Buccaneers can be lovable again
May, 30, 2013
By Pat Yasinskas | ESPN.com
Getty Images, AP Photo, USA TODAY SportsThree reasons Bucs fans can get excited: RB Doug Martin, CB Darrelle Revis and QB Josh Freeman.
TAMPA, Fla. – Of all places, the answer to a question I’d been pondering about four years came in a casual conversation over Memorial Day weekend.
Since about 2009, I’ve been wondering why the Tampa Bay Buccaneers have had trouble drawing big crowds to Raymond James Stadium and why there seems to be so much indifference about a franchise that used to be the darling of the region.
For four years, we have tossed out theories here that pointed at the team’s on-field performance, the economy and the transient nature of Florida. I have no doubt that all of those are contributing factors. But, all the while, I believed there was something more, something deeper, to the equation.
I just couldn’t put my finger on it.
Then, by chance, I ran into an old friend at a charity event Sunday. With one sentence, he started to put it all into perspective.
"I hope this is the year I can fall back in love with the Bucs," he said.
This is a guy who was as much of a die-hard Bucs fan as you could find when I lived here back in the late 1990s. Heck, he even sang the national anthem before a game and called it the proudest moment of his life.
So how, I asked, did he fall out of love with the Bucs?
His answer set off bells. He said that, in the 1970s and '80s, the Bucs were new and, no matter how bad they often were, he had to love them. Then, coach Tony Dungy came along in the mid-1990s and started winning games and, in the words of my friend, became part of "the fabric of the community."
Dungy left, but many of his players stayed and helped Jon Gruden win a Super Bowl, and things remained rosy for a while. But sometime toward the end of the Gruden era, my friend said, the Bucs stopped being lovable.
He has a point. For the past few years, the Bucs have been bland -- on and off the field. The team has lacked star power and hasn’t won a playoff game since it won the Super Bowl more than a decade ago. Even general manager Mark Dominik said soon after coach Greg Schiano was hired last year that one of the franchise’s goals was to give the fan base a team it could love again.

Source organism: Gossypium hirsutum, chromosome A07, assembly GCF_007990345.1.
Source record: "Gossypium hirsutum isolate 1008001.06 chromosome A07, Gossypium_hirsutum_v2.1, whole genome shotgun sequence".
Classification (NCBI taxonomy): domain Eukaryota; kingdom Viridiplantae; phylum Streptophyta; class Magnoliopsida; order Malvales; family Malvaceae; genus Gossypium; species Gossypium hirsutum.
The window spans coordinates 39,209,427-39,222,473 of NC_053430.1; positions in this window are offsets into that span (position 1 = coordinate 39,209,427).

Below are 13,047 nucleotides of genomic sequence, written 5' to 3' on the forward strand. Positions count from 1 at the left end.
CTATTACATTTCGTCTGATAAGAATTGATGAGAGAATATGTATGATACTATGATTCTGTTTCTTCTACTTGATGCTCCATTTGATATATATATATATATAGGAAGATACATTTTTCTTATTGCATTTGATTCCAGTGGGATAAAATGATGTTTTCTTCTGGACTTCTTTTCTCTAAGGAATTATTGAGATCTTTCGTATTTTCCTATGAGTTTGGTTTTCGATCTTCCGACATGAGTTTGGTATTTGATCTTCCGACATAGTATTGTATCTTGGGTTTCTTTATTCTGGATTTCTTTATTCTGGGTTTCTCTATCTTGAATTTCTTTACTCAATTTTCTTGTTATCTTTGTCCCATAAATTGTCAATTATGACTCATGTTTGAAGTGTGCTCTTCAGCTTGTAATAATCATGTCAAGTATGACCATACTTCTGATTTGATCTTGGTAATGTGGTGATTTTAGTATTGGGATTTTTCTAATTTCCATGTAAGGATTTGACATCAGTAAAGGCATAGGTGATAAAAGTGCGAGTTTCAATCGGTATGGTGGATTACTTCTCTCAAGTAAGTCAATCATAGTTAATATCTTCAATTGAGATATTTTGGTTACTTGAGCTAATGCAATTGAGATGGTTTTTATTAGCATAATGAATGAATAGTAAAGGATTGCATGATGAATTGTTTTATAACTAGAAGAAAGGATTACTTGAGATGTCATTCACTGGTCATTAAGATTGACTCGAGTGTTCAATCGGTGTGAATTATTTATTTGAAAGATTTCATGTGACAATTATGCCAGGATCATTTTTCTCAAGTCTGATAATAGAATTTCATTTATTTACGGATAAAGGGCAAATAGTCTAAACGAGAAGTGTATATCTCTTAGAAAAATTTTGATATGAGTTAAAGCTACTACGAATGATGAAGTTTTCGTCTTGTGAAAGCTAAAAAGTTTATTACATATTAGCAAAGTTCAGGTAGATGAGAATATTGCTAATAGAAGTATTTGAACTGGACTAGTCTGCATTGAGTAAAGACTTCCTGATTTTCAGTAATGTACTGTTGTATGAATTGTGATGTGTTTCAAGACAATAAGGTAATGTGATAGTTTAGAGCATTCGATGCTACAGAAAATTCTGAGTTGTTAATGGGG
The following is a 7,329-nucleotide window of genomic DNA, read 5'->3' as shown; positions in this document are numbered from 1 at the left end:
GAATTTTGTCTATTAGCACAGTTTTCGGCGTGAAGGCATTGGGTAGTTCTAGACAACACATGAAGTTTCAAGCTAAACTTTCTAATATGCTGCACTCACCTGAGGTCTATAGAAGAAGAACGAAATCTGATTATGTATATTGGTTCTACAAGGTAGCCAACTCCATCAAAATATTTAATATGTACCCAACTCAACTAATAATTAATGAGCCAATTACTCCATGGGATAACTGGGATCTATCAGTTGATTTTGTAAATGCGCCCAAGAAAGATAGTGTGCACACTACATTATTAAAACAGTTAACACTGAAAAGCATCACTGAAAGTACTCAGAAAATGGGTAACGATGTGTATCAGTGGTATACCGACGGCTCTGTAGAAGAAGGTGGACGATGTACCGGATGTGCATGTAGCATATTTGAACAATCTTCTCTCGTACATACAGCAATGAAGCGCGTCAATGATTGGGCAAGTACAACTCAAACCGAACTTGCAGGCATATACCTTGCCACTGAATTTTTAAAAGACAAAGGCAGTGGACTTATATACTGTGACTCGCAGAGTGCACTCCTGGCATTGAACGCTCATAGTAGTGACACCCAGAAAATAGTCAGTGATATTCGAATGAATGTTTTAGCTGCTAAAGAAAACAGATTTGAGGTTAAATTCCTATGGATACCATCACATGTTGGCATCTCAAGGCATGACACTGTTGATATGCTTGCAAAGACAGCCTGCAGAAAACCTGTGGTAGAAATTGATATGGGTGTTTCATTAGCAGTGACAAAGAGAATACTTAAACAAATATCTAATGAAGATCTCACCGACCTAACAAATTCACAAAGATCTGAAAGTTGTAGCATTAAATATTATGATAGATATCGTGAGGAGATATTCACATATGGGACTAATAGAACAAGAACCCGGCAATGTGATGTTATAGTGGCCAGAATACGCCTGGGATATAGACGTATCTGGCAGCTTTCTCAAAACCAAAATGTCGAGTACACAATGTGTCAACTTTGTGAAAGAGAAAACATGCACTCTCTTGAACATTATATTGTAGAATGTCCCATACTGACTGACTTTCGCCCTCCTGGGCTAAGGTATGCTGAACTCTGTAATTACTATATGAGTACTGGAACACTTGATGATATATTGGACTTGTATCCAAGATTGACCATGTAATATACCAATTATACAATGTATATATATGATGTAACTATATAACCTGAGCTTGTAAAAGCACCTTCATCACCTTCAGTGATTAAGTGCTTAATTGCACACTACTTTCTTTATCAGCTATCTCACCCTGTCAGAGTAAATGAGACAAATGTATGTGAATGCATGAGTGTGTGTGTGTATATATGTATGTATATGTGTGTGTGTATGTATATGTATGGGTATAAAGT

Maybe my friend and a lot of other disenchanted Bucs fans are about to get their wish. They’re far from a finished product, but I look at the Bucs and I see a lot of ingredients fans can fall in love with.
They can’t bring back Dungy, Derrick Brooks, John Lynch, Warren Sapp and Mike Alstott, but maybe the Bucs already have some parts in place that soon will be embraced all around Tampa Bay.
I see six prime candidates who could bring back the magic:
Doug Martin: The running back had a spectacular rookie season and should only be better with guards Carl Nicks and Davin Joseph at full health. Back in the day, Alstott, Warrick Dunn and Cadillac Williams were all runners who were loved by Tampa Bay fans. Each of them had some great moments. But, when I look at Martin, I see a guy who could be better than any of them on the field. I also see a guy with a magnetic personality and a great nickname ("The Muscle Hamster"). This region is waiting for a superstar, and I think Martin, partly because he plays an offensive skill position and partly because he has some charisma, is the first in line to fill that role.